The Year in Reproductive Justice: 2015 Summary

The words and deeds of those in the U.S. who oppose abortion have perhaps never been as fevered or their consequences as severe as they were in 2015. At the beginning of the year, the new Congress wasted no time at all introducing several abortion-restricting bills, including HR 7, which was aimed at banning all insurance coverage of abortion, and HR 36, which would ban abortion after 20 weeks and place special requirements on rape survivors.

This trend was also seen around the country at the state level. Before the first quarter of the year had ended, state legislators had introduced 332 bills targeting abortion. Many of these were targeted regulations on abortion providers, or TRAP laws. These TRAP laws are wrapped in the fluffy language of caring about women’s health, but the intended effect is to restrict abortion clinics and run them out of business.

“It would be easy to think that 2015 was a year of faith versus reproductive justice, but that is simply not true.”

Then, over the summer, the Center for Medical Ethics released a series of edited and highly contested videos purporting to show Planned Parenthood officials engaged in illegal activity. Despite the fact that every legal investigation into the alleged wrongdoing has cleared Planned Parenthood, opponents of reproductive justice continue to use the videos to target the country’s largest provider of health care to women and those with low income. The U.S. House of Representatives is set to have a Benghazi-style committee to investigate the already widely-debunked videos. These hearings are more about scoring political points in an election year than finding the truth, all on the backs of individuals with low income and women of color.

Meanwhile, the Supreme Court has taken up several cases, the outcomes of which could have devastating consequences. The first is Whole Women’s Health v. Cole, which originates from Texas, challenging a restrictive law enacted by state legislators in 2013. Two-thirds of Texas’ abortion clinics would close without intervention from the Supreme Court, leaving thousands of women and their families with nowhere to turn.

The other is a series of cases challenging contraceptive coverage under the Affordable Care Act. The law allows for religious organizations to opt out of providing the otherwise required coverage, but also requires that they inform the U.S. Department of Health and Human Services of their decision. The courts have ruled they could either fill out a form or send a letter, and the government will take care of the rest. These organizations claim that signing such a letter impinges on their religious freedom.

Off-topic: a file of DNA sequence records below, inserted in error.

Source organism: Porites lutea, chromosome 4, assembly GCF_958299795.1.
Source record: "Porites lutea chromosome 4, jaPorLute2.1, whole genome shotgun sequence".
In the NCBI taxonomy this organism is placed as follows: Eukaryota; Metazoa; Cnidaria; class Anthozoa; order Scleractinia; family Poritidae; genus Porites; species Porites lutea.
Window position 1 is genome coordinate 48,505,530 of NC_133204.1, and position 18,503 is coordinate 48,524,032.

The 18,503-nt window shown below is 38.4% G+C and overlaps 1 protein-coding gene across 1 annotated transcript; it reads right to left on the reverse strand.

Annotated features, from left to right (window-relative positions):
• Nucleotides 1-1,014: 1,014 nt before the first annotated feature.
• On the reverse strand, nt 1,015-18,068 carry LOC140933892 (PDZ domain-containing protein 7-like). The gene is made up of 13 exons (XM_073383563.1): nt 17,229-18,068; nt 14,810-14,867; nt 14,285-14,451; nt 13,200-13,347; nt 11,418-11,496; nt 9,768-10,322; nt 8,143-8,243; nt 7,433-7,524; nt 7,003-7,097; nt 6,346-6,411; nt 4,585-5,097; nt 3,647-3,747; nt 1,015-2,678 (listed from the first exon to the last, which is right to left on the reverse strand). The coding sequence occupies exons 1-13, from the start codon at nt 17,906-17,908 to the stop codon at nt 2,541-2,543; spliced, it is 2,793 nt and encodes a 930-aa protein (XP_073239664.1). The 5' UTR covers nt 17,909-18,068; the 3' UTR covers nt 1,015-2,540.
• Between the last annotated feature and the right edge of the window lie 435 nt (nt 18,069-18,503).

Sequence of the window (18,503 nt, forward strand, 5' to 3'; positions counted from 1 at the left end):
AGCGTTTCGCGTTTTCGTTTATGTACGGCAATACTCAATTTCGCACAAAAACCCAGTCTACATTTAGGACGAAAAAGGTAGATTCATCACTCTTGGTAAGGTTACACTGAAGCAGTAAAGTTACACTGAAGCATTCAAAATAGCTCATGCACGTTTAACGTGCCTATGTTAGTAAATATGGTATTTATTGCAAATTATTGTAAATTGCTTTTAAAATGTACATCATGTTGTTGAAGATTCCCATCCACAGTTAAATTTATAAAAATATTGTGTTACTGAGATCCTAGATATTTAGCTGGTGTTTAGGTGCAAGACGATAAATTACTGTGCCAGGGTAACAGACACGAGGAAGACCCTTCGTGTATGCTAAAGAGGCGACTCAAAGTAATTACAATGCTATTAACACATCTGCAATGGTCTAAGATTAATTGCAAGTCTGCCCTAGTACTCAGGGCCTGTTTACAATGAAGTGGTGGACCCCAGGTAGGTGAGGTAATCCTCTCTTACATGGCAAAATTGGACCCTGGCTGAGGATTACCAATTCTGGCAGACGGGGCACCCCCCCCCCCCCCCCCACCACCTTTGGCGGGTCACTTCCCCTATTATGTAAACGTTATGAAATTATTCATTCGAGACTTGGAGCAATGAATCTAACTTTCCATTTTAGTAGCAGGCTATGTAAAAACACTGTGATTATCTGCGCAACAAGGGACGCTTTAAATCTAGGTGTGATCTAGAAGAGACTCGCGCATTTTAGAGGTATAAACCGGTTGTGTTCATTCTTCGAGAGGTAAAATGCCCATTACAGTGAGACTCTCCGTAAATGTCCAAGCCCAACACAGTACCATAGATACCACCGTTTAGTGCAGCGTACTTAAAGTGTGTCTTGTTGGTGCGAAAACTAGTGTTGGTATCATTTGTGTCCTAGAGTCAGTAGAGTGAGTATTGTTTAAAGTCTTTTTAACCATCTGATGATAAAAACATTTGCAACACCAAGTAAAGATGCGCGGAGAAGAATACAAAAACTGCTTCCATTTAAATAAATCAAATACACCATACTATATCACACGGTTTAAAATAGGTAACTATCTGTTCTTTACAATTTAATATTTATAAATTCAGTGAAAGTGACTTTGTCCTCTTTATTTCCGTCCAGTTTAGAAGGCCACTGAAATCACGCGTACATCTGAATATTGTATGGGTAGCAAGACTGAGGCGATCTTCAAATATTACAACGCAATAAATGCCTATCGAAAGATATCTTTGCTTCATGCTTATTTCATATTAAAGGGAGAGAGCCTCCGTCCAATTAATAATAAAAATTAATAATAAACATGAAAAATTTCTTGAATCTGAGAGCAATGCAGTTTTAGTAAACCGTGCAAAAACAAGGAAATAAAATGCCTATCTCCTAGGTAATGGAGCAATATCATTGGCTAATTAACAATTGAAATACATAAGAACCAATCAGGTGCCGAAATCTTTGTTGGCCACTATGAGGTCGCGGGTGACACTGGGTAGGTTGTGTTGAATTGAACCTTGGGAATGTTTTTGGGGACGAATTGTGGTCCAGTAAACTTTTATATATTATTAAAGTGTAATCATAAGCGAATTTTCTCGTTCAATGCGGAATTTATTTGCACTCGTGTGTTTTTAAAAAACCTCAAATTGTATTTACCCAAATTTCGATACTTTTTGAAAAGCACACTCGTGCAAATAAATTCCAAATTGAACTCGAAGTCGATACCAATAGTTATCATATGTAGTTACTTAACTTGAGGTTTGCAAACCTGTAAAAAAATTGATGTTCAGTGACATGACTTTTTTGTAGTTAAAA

The federal Religious Freedom Restoration Act, and similar state-enacted RFRAs, also played a significant part in 2015. Spurred by the Supreme Court’s terrible 2014 Hobby Lobby decision, corporations now have the same religious freedoms that individuals enjoy. Emboldened by this decision, religious conservatives have perverted one of our fundamental liberties, which was once a shield to protect us against government intrusion, into a sword aimed at harming others.

It would be easy to think that 2015 was a year of faith versus reproductive justice, but that is simply not true. While conservative Christians might believe they have a monopoly on religion in America, justice-seeking people of faith, including many Christians, spent 2015 struggling for reproductive justice.

In July, I joined dozens of members of Congress at the introduction of the EACH Woman Act. For too long, the Hyde amendment has blocked many women with low income from having an abortion. This isn’t by accident. Rep. Henry Hyde, when he introduced the language for the provision, specifically said he was targeting low-income women. A woman should not be denied an abortion based on her economic status. The EACH Woman Act would ensure insurance coverage of abortion for every woman, no matter her income and however she is insured.

Called by my faith to acts of compassion, I stood with Jewish, Christian, and Unitarian clergy colleagues outside Preterm, a reproductive health care center in Cleveland, to bless it a sacred place of holy decision-making. As people of faith, we believe in the power of prayer to change hearts and minds. We prayed for the clinic’s workers and volunteers, we prayed for the women who go there and make difficult decisions, and we prayed for those who show up on the sidewalks every day to hurl hate and shame.

As I look back at the highs and lows of last year, I pray that we might see a resurgence of compassion in our politics. I pray that 2016 shall be the year that everyone sees, finally, that black lives matter and we shift away from the polices that ignore this fact. I pray that 2016 shall be the year that the war on poor people turns into a true campaign against poverty. And I pray that this shall be the year that freedom, liberty and justice reign throughout the world.

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